Abraham Palatnik, a visionary artist and a tireless inventor, passed away this weekend in Rio de Janeiro, a victim of the COVID-19 disease that has taken so many lives and holds the world on pause. At the outstanding age of 92, Palatnik remained active, keeping busy with artistic experiments up until his very last days.
His Kinechromatic Apparatus S-14, a machine from 1958 that set abstract painting in motion, currently hangs at the Museum (albeit behind closed doors) as part of Sur moderno: Journeys of Abstraction—The Patricia Phelps de Cisneros Gift. Every morning before public hours, during routine gallery inspections, I would check on Palatnik’s Apparatus to make sure it was connecting successfully to the electricity source, and running properly. Sitting and watching the piece make its complete seven-minute cycle became a daily exercise in observation and awareness. As I listened carefully to make sure the piece ran silently, without any thumping or knocking or clicking of its internal components, I was mesmerized by the spectacle before me: a slow choreography of light changing from fuchsia to purple, bright green and white, then suddenly going dark, only to light up again. Drawn to this multicolored specter moving behind the screen, I wondered about the work’s internal mechanism: its vintage light bulbs and motors, held by rods and controlled by timers still producing a vibrant image 60 years after its creation. Kinechromatic Apparatus S-14 belongs to a series of radical constructions that Palatnik debuted in 1951 at the First São Paulo Biennial, where his work was deemed unclassifiable and rejected by the selection committee—though it was ultimately distinguished with a special mention by the international jury.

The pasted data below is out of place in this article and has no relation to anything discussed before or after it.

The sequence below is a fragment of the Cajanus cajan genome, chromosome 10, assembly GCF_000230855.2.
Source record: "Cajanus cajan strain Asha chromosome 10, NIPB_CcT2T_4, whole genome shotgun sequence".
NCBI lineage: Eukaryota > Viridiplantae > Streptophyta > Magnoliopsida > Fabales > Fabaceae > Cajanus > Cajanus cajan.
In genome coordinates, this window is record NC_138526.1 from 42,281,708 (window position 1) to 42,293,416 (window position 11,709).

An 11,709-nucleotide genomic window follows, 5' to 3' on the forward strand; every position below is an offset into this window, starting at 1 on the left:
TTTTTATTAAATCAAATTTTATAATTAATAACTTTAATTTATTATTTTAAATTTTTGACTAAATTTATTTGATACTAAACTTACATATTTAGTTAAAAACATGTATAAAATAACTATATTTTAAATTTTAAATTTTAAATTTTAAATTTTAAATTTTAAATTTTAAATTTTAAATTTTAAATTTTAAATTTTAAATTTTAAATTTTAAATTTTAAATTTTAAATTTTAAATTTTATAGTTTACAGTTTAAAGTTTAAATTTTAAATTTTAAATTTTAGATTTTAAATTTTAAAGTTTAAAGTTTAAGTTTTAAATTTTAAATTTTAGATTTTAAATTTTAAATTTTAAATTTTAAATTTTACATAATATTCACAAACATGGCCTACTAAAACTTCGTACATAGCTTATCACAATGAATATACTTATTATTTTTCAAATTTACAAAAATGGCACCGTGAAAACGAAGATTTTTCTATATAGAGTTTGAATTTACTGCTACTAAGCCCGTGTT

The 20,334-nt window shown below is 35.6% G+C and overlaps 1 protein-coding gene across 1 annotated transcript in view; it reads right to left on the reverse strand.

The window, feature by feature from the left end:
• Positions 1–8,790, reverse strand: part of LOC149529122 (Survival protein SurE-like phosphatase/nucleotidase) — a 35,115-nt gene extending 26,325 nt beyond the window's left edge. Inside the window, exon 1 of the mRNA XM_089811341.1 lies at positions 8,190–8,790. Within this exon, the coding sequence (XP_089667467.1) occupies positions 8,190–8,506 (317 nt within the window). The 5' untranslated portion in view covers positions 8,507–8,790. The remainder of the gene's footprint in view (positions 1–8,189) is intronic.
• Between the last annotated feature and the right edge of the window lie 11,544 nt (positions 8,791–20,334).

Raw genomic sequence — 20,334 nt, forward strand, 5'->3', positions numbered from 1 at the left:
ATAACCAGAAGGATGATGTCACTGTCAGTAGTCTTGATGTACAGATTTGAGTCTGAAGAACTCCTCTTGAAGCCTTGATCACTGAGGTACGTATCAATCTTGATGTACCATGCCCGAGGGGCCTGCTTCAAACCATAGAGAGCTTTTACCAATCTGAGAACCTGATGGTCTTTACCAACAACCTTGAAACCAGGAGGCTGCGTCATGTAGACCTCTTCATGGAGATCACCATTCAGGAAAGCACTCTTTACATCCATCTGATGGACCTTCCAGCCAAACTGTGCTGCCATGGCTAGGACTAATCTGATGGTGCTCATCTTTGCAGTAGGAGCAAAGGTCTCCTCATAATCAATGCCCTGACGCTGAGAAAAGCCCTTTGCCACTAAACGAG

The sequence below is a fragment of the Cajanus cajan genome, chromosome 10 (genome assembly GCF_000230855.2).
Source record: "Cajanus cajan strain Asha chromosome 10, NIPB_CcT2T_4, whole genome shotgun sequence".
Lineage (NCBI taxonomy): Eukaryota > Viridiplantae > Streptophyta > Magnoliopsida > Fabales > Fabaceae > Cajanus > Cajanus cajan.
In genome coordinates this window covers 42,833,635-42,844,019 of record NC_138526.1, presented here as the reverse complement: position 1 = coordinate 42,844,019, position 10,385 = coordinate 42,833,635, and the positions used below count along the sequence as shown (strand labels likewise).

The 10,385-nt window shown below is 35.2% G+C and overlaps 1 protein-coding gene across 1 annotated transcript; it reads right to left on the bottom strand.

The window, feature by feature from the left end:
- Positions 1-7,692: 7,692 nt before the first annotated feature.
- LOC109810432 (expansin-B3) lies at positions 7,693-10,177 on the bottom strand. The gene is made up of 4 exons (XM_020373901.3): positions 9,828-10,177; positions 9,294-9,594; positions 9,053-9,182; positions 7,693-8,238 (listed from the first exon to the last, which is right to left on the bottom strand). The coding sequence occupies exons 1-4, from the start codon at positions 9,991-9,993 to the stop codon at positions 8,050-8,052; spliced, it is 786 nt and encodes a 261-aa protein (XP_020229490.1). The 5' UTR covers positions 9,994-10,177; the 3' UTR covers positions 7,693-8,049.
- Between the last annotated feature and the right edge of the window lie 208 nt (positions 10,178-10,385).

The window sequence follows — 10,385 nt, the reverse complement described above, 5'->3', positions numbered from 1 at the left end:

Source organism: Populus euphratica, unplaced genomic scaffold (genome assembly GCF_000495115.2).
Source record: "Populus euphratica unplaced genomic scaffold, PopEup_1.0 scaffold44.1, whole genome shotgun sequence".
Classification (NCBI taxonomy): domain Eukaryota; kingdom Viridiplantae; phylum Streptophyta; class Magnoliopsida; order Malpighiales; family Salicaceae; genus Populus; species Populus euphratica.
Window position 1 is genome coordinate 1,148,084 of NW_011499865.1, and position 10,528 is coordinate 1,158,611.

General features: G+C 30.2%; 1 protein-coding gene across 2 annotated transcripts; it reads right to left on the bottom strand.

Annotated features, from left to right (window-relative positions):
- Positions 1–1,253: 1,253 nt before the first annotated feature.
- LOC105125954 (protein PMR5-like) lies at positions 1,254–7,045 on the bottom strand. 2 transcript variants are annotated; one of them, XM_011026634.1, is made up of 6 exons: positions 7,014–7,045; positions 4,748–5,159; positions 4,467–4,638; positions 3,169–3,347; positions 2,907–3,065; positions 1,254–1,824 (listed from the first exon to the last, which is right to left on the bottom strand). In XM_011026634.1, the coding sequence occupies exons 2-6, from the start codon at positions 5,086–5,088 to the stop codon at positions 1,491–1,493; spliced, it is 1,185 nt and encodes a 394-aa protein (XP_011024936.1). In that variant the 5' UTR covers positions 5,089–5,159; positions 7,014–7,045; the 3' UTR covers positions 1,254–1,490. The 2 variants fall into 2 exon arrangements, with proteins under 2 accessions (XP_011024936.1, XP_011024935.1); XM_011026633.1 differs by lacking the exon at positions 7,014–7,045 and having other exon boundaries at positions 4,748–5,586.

The fragility of this mechanical artwork requires special care and attention. With the help of Museum electricians, security guards, and conservators, we would take turns observing the work run throughout the day, making sure it went off temporarily and came back on in time, directing visitors’ attention to the work while it was active, and rejoicing in their marveled reactions. As is often the case with technological art, Palatnik’s device made us think about the artwork in terms of its livelihood, forcing us to consider its mortality and need for rest and repair. While the Museum is temporarily closed, Kinechromatic Apparatus remains dormant, quietly awaiting its reactivation. As we bid farewell and honor the artist’s seven-decade-long career in the art of playful inventions, we look forward to future encounters with his art in the galleries, where Palatnik will continue to illuminate us through the presence of his work, and the memory of his absence.